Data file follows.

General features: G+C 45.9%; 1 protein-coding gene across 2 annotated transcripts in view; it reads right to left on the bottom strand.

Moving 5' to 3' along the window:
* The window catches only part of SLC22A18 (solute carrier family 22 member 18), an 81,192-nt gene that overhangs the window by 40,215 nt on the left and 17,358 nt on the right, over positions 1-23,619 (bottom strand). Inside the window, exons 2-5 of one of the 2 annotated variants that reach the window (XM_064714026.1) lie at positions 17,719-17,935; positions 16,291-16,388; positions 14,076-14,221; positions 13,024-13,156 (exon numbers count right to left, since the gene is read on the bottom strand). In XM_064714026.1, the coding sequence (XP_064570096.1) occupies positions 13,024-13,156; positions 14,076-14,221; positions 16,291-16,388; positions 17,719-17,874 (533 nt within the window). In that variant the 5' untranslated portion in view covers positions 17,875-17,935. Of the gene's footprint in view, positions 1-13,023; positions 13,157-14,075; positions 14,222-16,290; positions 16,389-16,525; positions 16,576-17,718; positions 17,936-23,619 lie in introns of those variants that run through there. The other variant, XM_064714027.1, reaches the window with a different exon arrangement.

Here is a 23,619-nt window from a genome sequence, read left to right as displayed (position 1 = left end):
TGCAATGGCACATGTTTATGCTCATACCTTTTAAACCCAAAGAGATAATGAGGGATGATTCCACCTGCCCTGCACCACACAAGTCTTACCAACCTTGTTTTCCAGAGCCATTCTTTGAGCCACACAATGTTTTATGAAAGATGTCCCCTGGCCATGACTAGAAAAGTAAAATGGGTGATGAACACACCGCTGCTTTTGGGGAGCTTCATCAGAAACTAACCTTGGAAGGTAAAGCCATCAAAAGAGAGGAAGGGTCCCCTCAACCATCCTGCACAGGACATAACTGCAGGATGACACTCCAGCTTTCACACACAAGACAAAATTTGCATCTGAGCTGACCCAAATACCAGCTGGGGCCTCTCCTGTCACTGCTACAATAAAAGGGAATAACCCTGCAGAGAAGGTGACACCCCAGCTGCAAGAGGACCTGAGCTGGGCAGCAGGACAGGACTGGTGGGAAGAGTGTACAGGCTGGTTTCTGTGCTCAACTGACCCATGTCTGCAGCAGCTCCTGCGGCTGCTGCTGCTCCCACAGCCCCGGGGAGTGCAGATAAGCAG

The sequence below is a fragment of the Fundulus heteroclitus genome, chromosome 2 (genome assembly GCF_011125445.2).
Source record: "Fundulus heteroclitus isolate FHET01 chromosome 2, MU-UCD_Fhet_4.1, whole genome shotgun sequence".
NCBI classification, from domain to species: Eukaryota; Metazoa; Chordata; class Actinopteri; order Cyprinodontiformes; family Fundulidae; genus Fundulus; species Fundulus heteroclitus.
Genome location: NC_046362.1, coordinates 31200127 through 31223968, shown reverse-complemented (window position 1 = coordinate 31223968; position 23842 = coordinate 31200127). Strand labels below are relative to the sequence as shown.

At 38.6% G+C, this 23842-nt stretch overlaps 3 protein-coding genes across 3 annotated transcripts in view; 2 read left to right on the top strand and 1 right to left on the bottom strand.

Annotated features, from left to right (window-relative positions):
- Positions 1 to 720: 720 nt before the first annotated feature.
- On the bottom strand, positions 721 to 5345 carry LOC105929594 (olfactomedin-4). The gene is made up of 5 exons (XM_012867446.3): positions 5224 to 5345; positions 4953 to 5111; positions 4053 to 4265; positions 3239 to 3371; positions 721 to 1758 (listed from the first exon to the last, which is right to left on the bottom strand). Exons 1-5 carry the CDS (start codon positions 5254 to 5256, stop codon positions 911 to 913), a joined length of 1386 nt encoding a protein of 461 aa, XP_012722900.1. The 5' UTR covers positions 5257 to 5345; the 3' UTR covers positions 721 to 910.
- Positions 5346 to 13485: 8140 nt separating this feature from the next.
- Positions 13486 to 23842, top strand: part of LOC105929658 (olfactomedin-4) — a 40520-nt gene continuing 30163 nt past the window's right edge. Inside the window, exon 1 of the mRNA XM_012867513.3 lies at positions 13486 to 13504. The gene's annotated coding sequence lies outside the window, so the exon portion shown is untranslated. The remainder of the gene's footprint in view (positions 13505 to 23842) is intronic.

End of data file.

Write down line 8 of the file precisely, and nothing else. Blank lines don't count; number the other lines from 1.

NCBI classification, from domain to species: Eukaryota; Metazoa; Chordata; class Actinopteri; order Cyprinodontiformes; family Fundulidae; genus Fundulus; species Fundulus heteroclitus.